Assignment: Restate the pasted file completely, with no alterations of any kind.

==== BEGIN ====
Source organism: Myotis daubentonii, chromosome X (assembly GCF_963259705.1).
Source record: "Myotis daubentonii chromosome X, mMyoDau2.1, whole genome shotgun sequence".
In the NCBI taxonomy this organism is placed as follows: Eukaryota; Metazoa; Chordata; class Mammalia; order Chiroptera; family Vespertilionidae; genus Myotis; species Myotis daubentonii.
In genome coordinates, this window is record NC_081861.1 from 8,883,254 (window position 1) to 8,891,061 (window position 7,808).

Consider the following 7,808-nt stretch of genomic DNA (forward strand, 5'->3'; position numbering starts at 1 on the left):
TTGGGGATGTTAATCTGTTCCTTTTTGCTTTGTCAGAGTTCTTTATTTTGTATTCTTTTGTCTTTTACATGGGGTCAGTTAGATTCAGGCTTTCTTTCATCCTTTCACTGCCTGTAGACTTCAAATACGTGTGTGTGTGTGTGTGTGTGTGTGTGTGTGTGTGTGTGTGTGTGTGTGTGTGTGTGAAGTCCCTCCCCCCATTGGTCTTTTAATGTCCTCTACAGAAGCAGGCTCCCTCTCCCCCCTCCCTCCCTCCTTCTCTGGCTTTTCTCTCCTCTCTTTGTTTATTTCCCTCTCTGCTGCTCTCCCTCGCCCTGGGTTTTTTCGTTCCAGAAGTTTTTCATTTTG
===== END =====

Source organism: Myotis daubentonii, chromosome X (assembly GCF_963259705.1).
Source record: "Myotis daubentonii chromosome X, mMyoDau2.1, whole genome shotgun sequence".
In the NCBI taxonomy this organism is placed as follows: Eukaryota; Metazoa; Chordata; class Mammalia; order Chiroptera; family Vespertilionidae; genus Myotis; species Myotis daubentonii.
In genome coordinates, this window is record NC_081861.1 from 8,883,254 (window position 1) to 8,891,061 (window position 7,808).

Consider the following 7,808-nt stretch of genomic DNA (forward strand, 5'->3'; position numbering starts at 1 on the left):
TTGGGGATGTTAATCTGTTCCTTTTTGCTTTGTCAGAGTTCTTTATTTTGTATTCTTTTGTCTTTTACATGGGGTCAGTTAGATTCAGGCTTTCTTTCATCCTTTCACTGCCTGTAGACTTCAAATACGTGTGTGTGTGTGTGTGTGTGTGTGTGTGTGTGTGTGTGTGTGTGTGTGTGTGTGTGAAGTCCCTCCCCCCATTGGTCTTTTAATGTCCTCTACAGAAGCAGGCTCCCTCTCCCCCCTCCCTCCCTCCTTCTCTGGCTTTTCTCTCCTCTCTTTGTTTATTTCCCTCTCTGCTGCTCTCCCTCGCCCTGGGTTTTTTCGTTCCAGAAGTTTTTCATTTTG